Can I be dismissed when I am on sick leave with stress?

Absence due to illness is counted as "legal absence" and therefore you cannot be fired because you are on sick leave with stress if the following conditions apply:

  • That you have informed your employer in the context of your sick leave and according to the company's procedures.
  • That you have a medical certificate or declaration of good faith that you should take sick leave for stress.
  • That you have not deliberately withheld information about your health condition during the job interview.

However, you can be dismissed while you are on sick leave due to stress if your employer has a valid reason. For example,  if there is little hope that you will be able to return to work, or your employer may have problems with operations or certain tasks during your absence.

When does the 120-day rule apply?

If you are a salaried employee and have been on sick leave for more than 120 days within a year, you may be dismissed with a shortened notice period of 1 month + the current month. Sundays, holidays and days off are included in the 120 days, which do not have to be consecutive.

There are a number of conditions for the 120-day rule to apply:

  • It must be written into your employment contract.
  • The notice must be given immediately after the 120 days.
  • You must be on sick leave when you are dismissed.
  • Sickness due to pregnancy is not included in the 120-day rule.

Do I have to resign or sign a redundancy agreement when I am on sick leave with stress?

If you've been overloaded at work for a long time, it's normal to want to quit and get away from the workload as soon as possible.

Resigning may be a solution, but we do not recommend that you do so until you have contacted IDA's Legal Department.

Call or write to our legal advisors. 

Broadly speaking, there are three ways you can leave your workplace:

  • You can resign yourself
  • You can be dismissed
  • You can conclude a resignation agreement

We do not recommend that you resign during sick leave, so contact IDA's legal advisers. They can assist you in making the process as smooth as possible.

Can I get paid while on sick leave? If not: How can I get benefits?

If you are employed as a regular employee and are on sick leave due to stress, you are generally entitled to a salary even if you are not working.

How do I recover from stress?

Stress is very individual, derives from different sources and has different duration according to the situation and the person who experiences it. Therefore, it is difficult to say anything general about how you will recover after being on sick leave with stress.

Basically, however, you need help and support to deal with the challenges that have triggered your stress whether these are experienced in your work or private life. We recommend you to talk to your GP, IDA, a union representative and possibly another professional, such as a psychologist, about what you can change in your everyday life to reduce the strain.

In addition, healthy habits, relaxation techniques and different techniques to manage your thoughts and emotions can help relieve your stress. However, if you are severely stressed, lifestyle changes are not enough to relieve your stress.

Where can I get help to manage my stress?

It's a good idea to talk to professionals about your condition so you can get guidance on how to manage your symptoms and prevent further stress:

  • Psychological help: many companies have agreements with external psychologists or offer health insurance where employees can get full or partial coverage for sessions with a psychologist. Contact your HR or your union or health and safety representative to find out what arrangements are in place at your workplace. You can also check your pension company and your own insurance if you have health insurance. If you are unable to have the sessions covered, contact your GP and/or IDA.
  • Occupational health clinic: there are regional occupational health clinics all over the country, which also offer individual counselling on stress. Ask your GP if you can be offered assistance from a clinic.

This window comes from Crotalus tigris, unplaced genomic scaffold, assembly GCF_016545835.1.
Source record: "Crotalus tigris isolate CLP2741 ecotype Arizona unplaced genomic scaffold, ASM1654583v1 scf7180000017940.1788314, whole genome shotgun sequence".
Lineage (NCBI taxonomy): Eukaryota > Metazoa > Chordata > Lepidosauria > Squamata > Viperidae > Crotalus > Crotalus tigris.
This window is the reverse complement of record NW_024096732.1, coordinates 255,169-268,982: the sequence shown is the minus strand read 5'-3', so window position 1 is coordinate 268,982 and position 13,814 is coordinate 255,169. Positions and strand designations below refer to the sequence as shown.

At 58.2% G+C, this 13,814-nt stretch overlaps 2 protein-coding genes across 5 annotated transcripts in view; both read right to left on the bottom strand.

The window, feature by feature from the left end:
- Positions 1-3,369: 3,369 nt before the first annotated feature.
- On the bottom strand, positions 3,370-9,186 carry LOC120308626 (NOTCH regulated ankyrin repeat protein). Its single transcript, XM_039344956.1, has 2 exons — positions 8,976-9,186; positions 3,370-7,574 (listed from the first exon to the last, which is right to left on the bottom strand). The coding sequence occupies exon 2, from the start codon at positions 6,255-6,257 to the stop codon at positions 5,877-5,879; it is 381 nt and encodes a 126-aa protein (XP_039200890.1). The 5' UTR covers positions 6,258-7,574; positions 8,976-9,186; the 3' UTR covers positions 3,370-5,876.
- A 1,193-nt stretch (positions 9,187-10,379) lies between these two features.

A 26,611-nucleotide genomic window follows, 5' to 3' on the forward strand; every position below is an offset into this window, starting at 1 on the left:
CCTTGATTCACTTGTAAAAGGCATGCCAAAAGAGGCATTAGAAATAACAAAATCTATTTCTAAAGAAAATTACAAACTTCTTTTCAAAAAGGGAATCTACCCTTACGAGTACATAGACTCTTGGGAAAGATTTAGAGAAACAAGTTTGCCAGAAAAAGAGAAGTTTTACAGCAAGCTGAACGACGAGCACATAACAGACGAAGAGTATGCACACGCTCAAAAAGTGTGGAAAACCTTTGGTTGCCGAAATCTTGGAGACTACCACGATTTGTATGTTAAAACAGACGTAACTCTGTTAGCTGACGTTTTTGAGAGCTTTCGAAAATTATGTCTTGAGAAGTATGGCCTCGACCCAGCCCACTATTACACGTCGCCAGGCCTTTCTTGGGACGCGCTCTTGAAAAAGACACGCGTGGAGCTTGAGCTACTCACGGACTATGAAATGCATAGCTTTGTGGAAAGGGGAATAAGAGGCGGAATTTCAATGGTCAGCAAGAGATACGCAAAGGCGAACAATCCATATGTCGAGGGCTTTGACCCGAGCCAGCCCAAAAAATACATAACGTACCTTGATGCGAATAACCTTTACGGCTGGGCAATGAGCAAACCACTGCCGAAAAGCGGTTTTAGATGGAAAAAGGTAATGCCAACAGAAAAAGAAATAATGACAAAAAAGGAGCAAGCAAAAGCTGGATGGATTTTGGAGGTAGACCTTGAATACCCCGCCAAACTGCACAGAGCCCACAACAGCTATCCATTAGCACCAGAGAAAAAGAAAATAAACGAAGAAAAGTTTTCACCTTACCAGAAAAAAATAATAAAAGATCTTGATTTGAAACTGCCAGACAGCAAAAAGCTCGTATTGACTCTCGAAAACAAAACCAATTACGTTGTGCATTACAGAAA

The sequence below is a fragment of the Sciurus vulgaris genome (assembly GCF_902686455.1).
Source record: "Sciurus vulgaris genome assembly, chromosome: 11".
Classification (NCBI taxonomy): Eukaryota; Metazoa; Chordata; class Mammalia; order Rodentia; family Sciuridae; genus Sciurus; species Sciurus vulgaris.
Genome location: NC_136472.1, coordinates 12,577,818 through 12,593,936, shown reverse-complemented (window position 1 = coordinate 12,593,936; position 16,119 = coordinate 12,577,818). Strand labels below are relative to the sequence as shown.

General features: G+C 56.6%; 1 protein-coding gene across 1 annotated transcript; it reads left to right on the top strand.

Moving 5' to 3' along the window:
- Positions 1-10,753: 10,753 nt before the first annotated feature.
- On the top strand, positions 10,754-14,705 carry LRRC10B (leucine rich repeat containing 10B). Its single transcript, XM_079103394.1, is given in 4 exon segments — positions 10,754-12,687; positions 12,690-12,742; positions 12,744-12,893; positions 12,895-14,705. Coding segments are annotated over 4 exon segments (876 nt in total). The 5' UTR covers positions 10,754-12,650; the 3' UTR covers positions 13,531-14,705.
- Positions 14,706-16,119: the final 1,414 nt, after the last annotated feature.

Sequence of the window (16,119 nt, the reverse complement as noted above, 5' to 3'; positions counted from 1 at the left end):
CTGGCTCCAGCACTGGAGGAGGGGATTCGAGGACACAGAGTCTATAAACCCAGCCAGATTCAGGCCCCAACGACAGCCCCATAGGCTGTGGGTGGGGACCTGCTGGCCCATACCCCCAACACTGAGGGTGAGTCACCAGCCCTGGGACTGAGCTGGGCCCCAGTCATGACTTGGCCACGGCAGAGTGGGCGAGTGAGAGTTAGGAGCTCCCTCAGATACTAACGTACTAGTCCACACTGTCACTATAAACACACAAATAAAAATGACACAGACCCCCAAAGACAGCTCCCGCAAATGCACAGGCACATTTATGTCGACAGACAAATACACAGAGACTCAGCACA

• Your municipality: If you do not have the opportunity to get help through your health insurance, workplace or own doctor, contact your municipality. Several municipalities have good interdisciplinary efforts on stress.
  • Unemployment insurance fund (A-kasse): several unemployment insurance funds offer individual counselling and stress prevention courses, including mindfulness and meditation training.
  • Evening schools: several evening schools run courses and offer lectures on stress and well-being.

How long can I be on stress leave?

The length of time you should be on sick leave due to stress is individual, and there is no fixed limit to how long you can be off sick.

Many find that it takes longer than they expected to return to work after being affected by stress. If your symptoms are less severe, you can extend your sick leave by 14 days at a time, but if you are more severely affected, it is a good idea to extend for longer periods at a time. Otherwise, you risk increasing your stress levels because you have to deal more frequently with your sick leave and questions related to when you are able to return to work.

As it is difficult to say anything in general about the length of a stress-related sick leave, you should be in regular contact with your GP, IDA's career-/ legal advisors or other professionals about your progress.

How do I know if I'm ready to go back to work after stress?

There are many individual factors to consider when deciding whether you are ready to return to work: How severe your stress illness has been, whether you've been working on the causes of your stress, and what tasks you're returning to.

Therefore, you should always make the decision in consultation with your GP, IDA and, if necessary, a relevant professional such as a psychologist.

When you have to return to work, it's normal for your body to react with symptoms because it "remembers" the situation that triggered your stress. You don't have to be completely symptom-free, but you need to be careful that the symptoms don't become more severe, and you need to be very careful not to push yourself too hard or to make too many demands on yourself in the run-up.

What do I do if my employer pressures me to return to work?

Only your GP and you can decide whether you are ready to go back to work. So don't feel pressured to return to work until your symptoms of stress have significantly reduced. If you feel that your manager is trying to pressure you to return too early, you should contact IDA's Legal Department and your union representative for advice.

Get legal advice about stress now. 

Returning to work after stress

Returning to work may seem like an impossible feat following a stress-leave. But with the right support, you are likely to make a full recovery and resume your daily tasks.